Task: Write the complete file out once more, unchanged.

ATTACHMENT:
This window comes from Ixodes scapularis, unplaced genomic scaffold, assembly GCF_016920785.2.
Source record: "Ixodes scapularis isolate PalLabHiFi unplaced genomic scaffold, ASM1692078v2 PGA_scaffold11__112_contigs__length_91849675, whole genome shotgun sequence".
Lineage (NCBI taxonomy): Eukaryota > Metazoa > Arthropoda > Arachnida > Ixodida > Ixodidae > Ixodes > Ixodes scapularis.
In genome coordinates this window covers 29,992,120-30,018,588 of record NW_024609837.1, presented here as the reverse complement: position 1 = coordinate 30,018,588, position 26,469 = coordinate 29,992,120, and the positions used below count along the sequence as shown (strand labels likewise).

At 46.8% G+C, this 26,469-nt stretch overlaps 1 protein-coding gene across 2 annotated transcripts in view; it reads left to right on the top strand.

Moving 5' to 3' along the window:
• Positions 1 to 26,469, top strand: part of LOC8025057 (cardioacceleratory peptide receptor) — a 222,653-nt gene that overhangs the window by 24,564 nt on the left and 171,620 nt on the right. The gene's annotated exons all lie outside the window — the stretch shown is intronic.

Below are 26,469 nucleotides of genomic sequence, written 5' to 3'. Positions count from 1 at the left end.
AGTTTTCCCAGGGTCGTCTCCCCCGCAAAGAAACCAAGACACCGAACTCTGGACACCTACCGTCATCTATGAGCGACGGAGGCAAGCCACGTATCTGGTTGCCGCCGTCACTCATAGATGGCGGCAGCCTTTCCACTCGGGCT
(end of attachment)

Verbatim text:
This window comes from Ixodes scapularis, unplaced genomic scaffold, assembly GCF_016920785.2.
Source record: "Ixodes scapularis isolate PalLabHiFi unplaced genomic scaffold, ASM1692078v2 PGA_scaffold11__112_contigs__length_91849675, whole genome shotgun sequence".
Lineage (NCBI taxonomy): Eukaryota > Metazoa > Arthropoda > Arachnida > Ixodida > Ixodidae > Ixodes > Ixodes scapularis.
In genome coordinates this window covers 29,992,120-30,018,588 of record NW_024609837.1, presented here as the reverse complement: position 1 = coordinate 30,018,588, position 26,469 = coordinate 29,992,120, and the positions used below count along the sequence as shown (strand labels likewise).

At 46.8% G+C, this 26,469-nt stretch overlaps 1 protein-coding gene across 2 annotated transcripts in view; it reads left to right on the top strand.

Moving 5' to 3' along the window:
• Positions 1 to 26,469, top strand: part of LOC8025057 (cardioacceleratory peptide receptor) — a 222,653-nt gene that overhangs the window by 24,564 nt on the left and 171,620 nt on the right. The gene's annotated exons all lie outside the window — the stretch shown is intronic.

Below are 26,469 nucleotides of genomic sequence, written 5' to 3'. Positions count from 1 at the left end.
AGTTTTCCCAGGGTCGTCTCCCCCGCAAAGAAACCAAGACACCGAACTCTGGACACCTACCGTCATCTATGAGCGACGGAGGCAAGCCACGTATCTGGTTGCCGCCGTCACTCATAGATGGCGGCAGCCTTTCCACTCGGGCT